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console.log outputs it like this,

{ [error: syntax error at or near "step"]
  length: 86,
  name: 'error',
  severity: 'ERROR',
  code: '42601',
  detail: undefined,
  hint: undefined,
  position: '62',
  internalPosition: undefined,
  internalQuery: undefined,
  where: undefined,
  file: 'scan.l',
  line: '1001',
  routine: 'scanner_yyerror' }

but JSON.stringify doesn't sees the narrative part of an error,


I can't figure out how to get this "error: column "undefined" does not exist" reading wikies (,

The code is like this,

   client.query(selstring, function(err, result) {


UPDATE: err.toString() shows error: syntax error at or near "step"

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Please post the contents of selstring. – robertklep Feb 27 '13 at 13:19
i dont think it really matters, but here it is: select max(date)::character varying dt from calendar where11 step=0 . my task is to get the error description. the query is intentionally wrong – fedd Feb 27 '13 at 13:24
Oh right sorry, I misunderstood your question :( What does err.toString() return? – robertklep Feb 27 '13 at 13:24
Still not quite sure what you're trying to accomplish. If you want the narrative, you can get it with toString (EDIT: err.message is much cleaner) – robertklep Feb 27 '13 at 14:21
A class can overload the toJSON method to decide for itself what will be returned when you call JSON.stringify() on its instances. Here's an example: – robertklep Feb 27 '13 at 14:33

4 Answers 4

Because the pg error is a subclass of the standard Js Error() obj and therefore the base error "description" is accessible via err.message...

console.log(new Error("hello world"));
[Error: hello world]
console.log(new Error("hello world").message);
hello world

You can subclass the standard Error object for your own error objs by appending the Error.prototype

See Kevin's post How do I create a custom Error in JavaScript?

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First step put console like


Also refer the link may use

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The easy fix is to add port parameter into your connection, even if it is the default port. I had the exact same issue. I found out about the solution from this github issue.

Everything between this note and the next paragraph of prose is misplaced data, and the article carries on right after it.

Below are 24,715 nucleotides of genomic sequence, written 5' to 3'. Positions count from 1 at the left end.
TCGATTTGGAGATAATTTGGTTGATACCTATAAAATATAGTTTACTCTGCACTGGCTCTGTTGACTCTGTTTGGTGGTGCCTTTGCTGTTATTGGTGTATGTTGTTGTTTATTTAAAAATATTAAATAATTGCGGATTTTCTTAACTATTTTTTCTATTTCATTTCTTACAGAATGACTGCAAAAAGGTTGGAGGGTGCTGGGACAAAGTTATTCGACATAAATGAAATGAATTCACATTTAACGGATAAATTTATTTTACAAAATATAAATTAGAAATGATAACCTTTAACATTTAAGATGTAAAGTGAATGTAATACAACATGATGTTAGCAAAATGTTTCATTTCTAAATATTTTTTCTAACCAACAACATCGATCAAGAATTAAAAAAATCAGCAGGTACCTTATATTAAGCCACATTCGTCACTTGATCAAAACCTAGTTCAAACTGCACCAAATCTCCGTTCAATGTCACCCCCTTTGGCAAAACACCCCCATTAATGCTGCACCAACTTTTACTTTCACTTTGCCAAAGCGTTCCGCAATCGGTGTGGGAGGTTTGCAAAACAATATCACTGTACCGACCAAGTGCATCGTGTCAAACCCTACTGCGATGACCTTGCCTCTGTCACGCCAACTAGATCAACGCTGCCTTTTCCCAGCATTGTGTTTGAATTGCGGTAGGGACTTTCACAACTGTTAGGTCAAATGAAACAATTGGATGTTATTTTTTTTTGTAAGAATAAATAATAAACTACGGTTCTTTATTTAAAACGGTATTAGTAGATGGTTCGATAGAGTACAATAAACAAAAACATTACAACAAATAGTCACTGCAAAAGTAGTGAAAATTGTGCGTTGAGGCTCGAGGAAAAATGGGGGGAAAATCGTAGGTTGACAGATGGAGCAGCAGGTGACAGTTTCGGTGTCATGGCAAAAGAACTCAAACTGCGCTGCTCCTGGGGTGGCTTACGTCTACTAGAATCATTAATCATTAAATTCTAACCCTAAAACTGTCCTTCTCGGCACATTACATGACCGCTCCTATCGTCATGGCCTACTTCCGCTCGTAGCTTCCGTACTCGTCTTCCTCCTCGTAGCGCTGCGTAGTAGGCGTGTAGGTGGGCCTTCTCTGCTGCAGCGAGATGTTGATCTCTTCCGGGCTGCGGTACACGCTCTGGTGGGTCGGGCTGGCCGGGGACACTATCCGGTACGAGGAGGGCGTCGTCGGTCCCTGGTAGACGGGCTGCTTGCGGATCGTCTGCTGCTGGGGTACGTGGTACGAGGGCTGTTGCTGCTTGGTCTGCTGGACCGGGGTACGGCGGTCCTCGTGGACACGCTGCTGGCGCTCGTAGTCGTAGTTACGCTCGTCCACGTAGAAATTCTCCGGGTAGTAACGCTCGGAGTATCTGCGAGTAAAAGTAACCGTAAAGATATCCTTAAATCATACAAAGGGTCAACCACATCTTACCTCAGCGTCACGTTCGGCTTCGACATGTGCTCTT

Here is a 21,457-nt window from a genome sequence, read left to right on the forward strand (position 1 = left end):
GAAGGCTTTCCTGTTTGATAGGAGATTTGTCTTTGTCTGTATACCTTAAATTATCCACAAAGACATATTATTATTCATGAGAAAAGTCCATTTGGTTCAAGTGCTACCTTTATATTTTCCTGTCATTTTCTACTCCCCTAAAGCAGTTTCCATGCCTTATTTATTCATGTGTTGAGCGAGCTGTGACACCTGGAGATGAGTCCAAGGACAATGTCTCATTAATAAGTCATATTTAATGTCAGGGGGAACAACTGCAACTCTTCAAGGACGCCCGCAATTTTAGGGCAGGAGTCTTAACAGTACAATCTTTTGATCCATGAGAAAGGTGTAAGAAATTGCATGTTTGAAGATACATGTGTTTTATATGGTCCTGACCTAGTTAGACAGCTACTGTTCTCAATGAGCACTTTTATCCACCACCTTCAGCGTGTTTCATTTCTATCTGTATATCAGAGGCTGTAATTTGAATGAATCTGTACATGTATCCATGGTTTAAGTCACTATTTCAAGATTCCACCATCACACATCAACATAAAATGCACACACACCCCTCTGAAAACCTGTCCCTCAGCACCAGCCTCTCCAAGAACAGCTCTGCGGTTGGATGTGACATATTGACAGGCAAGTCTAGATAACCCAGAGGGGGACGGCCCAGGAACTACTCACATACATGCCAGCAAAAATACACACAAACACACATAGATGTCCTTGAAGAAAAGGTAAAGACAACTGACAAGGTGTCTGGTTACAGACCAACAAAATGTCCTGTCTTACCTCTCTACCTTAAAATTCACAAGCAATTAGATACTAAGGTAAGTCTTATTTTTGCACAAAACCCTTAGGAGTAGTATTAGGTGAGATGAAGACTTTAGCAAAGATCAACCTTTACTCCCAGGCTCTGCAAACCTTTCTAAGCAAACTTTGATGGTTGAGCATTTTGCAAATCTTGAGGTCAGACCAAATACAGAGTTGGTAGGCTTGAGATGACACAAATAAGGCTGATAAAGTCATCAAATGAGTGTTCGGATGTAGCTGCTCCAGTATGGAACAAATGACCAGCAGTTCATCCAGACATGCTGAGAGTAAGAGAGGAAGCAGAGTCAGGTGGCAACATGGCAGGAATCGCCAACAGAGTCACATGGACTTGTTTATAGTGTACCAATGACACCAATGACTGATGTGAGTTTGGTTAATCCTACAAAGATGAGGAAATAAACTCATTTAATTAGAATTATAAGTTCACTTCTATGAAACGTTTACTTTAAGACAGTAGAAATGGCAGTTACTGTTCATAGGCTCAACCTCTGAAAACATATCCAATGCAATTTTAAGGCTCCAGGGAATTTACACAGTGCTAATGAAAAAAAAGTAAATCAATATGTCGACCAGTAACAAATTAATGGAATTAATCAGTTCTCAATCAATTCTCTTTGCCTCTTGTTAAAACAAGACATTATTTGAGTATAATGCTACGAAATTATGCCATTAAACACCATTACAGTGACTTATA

var pg_conn_conf = {
  username: 'user',
  pass: 'pass',
  port: 5432,
  host: 'localhost',
  db: 'mydb'

There is also another stackoverflow answer that suggests extending the Error.prototype, luckily you don't have to deal with that in this case. But it is a good trick to know.

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I've been struggling to understand the same thing for a long time now.

Looking at the output of JSON.stringify(err), it appears that the object has an array as an unnamed attribute. How is it even possible to create an object with an anonymous attribute? I once messed with this for quite a while but could find no way to even construct any object that could generate a similar structure from JSON.stringify.

I've found err.message actually works to access the string, but I really don't understand why, as 'message' doesn't appear as an attribute in the stringified version. If 'message' is an attribute of err, why doesn't it show up in the output from stringify? If it isnt, then where is it coming from?

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This does not really answer the question. If you have a different question, you can ask it by clicking Ask Question. You can also add a bounty to draw more attention to this question once you have enough reputation. – jww Apr 19 '14 at 0:29
If you have a new question, please ask it by clicking the Ask Question button. Include a link to this question if it helps provide context. – nKn Apr 19 '14 at 0:40
This does not provide an answer to the question. To critique or request clarification from an author, leave a comment below their post - you can always comment on your own posts, and once you have sufficient reputation you will be able to comment on any post. – Brandon Wamboldt Apr 19 '14 at 1:19

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